In its 12th edition, Jodhpur RIFF is merging global and local folk music

A performance from a previous edition of Jodhpur RIFF

A performance from a previous edition of Jodhpur RIFF   | Photo Credit: Special Arrangement


Prepare for some Irish and Indian fusion, Vikku Vinayakaram’s ghatam ensemble, and rising Hindustani classical vocalist Pushkar Lele, among others

Over the years, the Jodhpur RIFF festival has established itself as the go-to event to catch Rajasthani and global folk music. The 12th edition, to be held at the Mehrangarh Fort in Rajasthan (from October 10-14), will see over 1,000 aficionados sitting on mats in the big courtyard, getting up to dance with the khartal players as they walk off stage.

To producer and festival director Divya Bhatia there’s a certain spirituality to it all, right from the early morning RIFF Dawn — featuring bhakti music — to the Jogi music in the afternoon and the Sufi artistes taking over later on. “I find that all traditional artistes, or root musicians, we like to say, invest their spirit into their music, bringing a deep, wholesome and vibrant presence to their performances,” he says.

Glocal in Rajasthan

Featuring over 250 artistes from all over, while staying focussed on Rajasthan’s artiste communities, Jodhpur RIFF was established by Bhatia in 2007, soon after he finished an eight-year stint co-organising Mumbai’s Prithvi Theatre Festival. The forthcoming edition brings together interesting global collaborations in exclusive performance formats.

On October 11, Ireland’s folk musicians, Sarah E Cullen (fiddle), Martin Coyle (bouzouki) and Paul Cutliffe (uilleann pipes, whistles), will join sarangi artiste Asin Khan Langa and multi-instrumentalist Rajasthani folk artiste, Sawai Khan Manganiyar, for Citadels of the Sun, which took over nine months of planning and two months of “creative discussions”. The penultimate concert performance will be the RIFF Rustle (led by composer-drummer Yissy Garcia), where an appointed rustler draws in other artistes for a spontaneous jam.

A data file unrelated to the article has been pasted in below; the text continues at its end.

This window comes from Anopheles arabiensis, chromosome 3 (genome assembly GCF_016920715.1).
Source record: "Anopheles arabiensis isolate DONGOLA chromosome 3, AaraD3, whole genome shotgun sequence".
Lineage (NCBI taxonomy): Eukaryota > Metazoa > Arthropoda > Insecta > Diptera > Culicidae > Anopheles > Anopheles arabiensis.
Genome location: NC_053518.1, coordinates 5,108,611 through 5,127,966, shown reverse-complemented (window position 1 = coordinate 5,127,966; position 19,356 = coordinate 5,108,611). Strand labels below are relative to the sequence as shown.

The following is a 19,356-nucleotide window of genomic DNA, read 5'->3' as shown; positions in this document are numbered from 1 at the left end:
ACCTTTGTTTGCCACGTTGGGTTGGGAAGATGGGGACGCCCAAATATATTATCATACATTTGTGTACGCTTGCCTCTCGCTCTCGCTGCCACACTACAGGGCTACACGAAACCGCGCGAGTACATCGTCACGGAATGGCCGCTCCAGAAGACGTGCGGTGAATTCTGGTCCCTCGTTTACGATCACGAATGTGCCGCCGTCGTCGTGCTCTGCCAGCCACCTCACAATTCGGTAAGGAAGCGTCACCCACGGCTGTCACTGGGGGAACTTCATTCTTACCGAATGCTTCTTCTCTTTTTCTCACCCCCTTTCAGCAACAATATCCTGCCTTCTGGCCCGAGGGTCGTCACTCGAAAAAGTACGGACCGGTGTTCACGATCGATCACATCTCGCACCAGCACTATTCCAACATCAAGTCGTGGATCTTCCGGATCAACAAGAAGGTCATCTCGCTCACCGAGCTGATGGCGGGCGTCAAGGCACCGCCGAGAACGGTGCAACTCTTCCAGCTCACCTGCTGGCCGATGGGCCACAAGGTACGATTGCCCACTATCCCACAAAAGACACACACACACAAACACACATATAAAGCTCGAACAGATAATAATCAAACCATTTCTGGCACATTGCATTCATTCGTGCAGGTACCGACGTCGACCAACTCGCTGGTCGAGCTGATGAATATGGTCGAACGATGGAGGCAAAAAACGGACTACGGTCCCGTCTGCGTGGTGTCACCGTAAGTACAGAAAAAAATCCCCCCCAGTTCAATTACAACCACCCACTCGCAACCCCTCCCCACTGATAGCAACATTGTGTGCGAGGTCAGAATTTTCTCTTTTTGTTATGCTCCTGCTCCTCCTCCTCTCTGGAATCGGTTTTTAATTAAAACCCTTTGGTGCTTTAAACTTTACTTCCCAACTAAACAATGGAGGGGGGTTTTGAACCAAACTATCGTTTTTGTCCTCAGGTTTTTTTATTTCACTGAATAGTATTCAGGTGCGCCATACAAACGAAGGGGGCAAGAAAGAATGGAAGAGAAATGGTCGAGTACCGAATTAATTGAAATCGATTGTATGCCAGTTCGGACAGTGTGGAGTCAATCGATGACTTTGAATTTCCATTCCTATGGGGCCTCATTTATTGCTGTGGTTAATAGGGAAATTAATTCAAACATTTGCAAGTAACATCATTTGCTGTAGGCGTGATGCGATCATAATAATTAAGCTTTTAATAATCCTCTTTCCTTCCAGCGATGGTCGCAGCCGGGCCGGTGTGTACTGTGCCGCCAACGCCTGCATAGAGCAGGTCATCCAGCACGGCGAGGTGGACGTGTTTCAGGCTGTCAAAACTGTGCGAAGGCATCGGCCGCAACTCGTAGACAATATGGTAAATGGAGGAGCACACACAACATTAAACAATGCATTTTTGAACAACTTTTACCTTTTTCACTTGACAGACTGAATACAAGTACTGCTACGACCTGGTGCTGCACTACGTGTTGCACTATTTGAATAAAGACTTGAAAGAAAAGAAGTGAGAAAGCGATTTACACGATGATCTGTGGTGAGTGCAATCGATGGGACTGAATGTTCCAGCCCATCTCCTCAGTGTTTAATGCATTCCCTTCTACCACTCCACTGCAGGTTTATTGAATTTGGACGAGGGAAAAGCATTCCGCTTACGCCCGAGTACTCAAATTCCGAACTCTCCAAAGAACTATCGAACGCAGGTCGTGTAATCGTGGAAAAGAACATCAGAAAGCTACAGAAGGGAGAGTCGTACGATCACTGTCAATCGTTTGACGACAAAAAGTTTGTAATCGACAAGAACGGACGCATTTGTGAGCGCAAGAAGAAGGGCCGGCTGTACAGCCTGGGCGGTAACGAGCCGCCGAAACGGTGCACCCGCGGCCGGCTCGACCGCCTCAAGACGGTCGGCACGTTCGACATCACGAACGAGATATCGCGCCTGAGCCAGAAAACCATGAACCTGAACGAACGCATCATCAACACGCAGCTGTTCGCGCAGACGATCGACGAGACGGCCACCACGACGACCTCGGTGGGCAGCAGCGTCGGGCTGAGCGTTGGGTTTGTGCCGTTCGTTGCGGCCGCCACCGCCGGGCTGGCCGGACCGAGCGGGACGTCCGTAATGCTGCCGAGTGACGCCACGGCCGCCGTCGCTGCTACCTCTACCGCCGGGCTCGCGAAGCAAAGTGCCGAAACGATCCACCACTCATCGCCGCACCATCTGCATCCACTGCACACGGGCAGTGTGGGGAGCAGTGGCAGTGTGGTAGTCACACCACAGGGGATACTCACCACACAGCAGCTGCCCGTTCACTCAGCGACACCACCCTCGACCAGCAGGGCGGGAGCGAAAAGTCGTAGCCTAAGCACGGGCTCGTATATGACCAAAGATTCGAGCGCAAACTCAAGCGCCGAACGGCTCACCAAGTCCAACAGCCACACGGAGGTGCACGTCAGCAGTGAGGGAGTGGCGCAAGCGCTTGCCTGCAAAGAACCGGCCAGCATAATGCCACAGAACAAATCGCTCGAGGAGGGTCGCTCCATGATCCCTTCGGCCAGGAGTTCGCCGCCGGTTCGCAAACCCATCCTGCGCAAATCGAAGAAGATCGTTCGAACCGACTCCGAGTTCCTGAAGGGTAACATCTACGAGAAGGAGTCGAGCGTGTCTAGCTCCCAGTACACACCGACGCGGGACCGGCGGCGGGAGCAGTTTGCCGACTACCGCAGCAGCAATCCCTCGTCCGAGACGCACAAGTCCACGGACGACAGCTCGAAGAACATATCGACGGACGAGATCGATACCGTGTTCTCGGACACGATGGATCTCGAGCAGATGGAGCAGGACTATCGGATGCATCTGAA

Challenges aplenty

Despite its decade-long run, Bhatia notes that the biggest challenge still remains “managing and meeting the expectations of the artistes”. This year, there are seasoned voices such as Sumitra Devi, Manganiyar musicians, Malian kora veteran Ballake Sissoko, Hungarian folk band Muzsikas, Los Angeles-based DJ-producer Jose Marquez, rising Hindustani classical vocalist Pushkar Lele, and legendary ghatam artiste Vikku Vinayakram, among others.

It is also no surprise that even Jodhpur RIFF – a non-profit project in collaboration with the Mehrangarh Museum Trust and Jaipur Virasat Foundation – have to think about survival and sustainability. “Sometimes being a not-for-profit comes with its own challenges. It is no secret that we are subject to the same market forces, the same cultural changes that all Indian festivals deal with,” he concludes.

Donor passes at ₹5,000 (per day) and ₹12,500 (for the full festival). Details:

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The copy had earlier wrongly stated that it was the 13th edition
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Printable version | Dec 12, 2019 1:00:14 AM |

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